U.S.-North Korea Summit Begins With Trump-Kim Handshake

It’s the first time sitting leaders of the two countries have met face to face.

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Kim Jong Un and Donald Trump shake hands.
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It’s the photo op heard round the world.

President Donald Trump and North Korean leader Kim Jong Un shook hands Tuesday morning on the island of Sentosa in Singapore, the first time sitting leaders of the two countries have met face to face. The historic handshake kicks off a high-stakes nuclear summit that has been months in the making.

Trump — whose awkward handshakes with world leaders are well-documented — and Kim grasped hands tightly while facing each other.

The two leaders shook hands a second time for the cameras, this time sitting side by side and making brief remarks. Trump, responding to a question from a reporter, said he expected he and Kim were “going to have a great discussion and I think tremendous success, it will be tremendously successful.”

“We will have a terrific relationship,” Trump added. “I have no doubt.”


Kim also commented, through an interpreter, about the summit. “The old prejudices and practices worked as obstacles on the way forward,” the North Korean leader said, according to the pool report. “But we overcame them all and are here today.”

Trump and Kim’s first handshake was a dramatic moment, and likely one of the most consequential of Trump’s presidency no matter the outcome of the summit. Less than a year ago, Trump was threatening North Korea with “fire and fury” and Kim warned of a missile attack on the US territory of Guam.

The stunning diplomatic rapprochement between the US and North Korea — starting around the time of the Winter Olympics in South Korea — has offered Trump one of the defining opportunities of his administration to date. It’s also the riskiest.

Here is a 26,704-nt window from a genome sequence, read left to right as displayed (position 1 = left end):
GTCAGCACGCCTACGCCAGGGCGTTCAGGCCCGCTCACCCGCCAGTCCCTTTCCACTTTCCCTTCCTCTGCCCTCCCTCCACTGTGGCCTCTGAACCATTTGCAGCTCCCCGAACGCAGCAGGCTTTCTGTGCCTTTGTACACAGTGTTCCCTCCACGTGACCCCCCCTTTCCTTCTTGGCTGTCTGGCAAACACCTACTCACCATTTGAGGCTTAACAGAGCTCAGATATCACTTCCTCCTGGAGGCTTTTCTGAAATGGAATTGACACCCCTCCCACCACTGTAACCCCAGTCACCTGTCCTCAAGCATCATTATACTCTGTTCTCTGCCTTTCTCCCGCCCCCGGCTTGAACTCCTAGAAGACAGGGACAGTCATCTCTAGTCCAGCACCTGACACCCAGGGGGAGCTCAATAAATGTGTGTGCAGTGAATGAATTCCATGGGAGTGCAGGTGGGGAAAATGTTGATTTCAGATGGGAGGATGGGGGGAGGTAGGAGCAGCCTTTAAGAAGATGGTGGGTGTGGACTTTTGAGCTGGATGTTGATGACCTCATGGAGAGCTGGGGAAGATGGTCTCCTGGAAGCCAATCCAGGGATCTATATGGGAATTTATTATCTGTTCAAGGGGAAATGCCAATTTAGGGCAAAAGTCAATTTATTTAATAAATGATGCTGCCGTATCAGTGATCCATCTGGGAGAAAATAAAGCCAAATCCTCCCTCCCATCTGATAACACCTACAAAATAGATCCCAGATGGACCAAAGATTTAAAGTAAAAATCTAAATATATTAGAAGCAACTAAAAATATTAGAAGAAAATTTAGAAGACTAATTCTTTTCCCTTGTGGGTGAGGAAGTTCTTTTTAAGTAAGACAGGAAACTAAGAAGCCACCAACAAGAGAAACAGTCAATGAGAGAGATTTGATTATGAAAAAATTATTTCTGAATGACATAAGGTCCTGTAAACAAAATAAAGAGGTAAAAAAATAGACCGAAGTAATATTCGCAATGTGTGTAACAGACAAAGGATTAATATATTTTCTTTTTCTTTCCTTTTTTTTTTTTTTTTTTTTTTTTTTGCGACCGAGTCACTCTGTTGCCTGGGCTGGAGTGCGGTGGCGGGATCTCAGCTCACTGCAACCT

Trump and Kim will now head into a one-on-one meeting where North Korea’s nuclear program will dominate the discussions. The US objective is, and has been, to achieve a “denuclearized” North Korea, though Kim and Trump may have different ideas on what that actually means.

Many experts and observers of North Korea believe it’s unlikely Kim will take this step, in part because it’s this same weapons program that helped grant him legitimacy on the world stage by getting him a sit-down with the US president. There are also fears that Trump — who’s indicated he’s relying more on instinct than preparation for the meeting — might grant unprecedented concessions to North Korea.

Trump has said he’ll know “within the first minute” whether Kim is serious about negotiations, though their one-on-one meeting is expected to last about 45 minutes. It will be followed by expanded bilateral talks between the two countries, then a working lunch.

The outcome of these talks is a wild card: A realistic framework for a US-North Korea nuclear agreement or a complete diplomatic breakdown are among the possibilities. Trump used the time ahead of his historic summit to tweet a reassurance that “We will be fine!” The two pulled off the handshake, at least.

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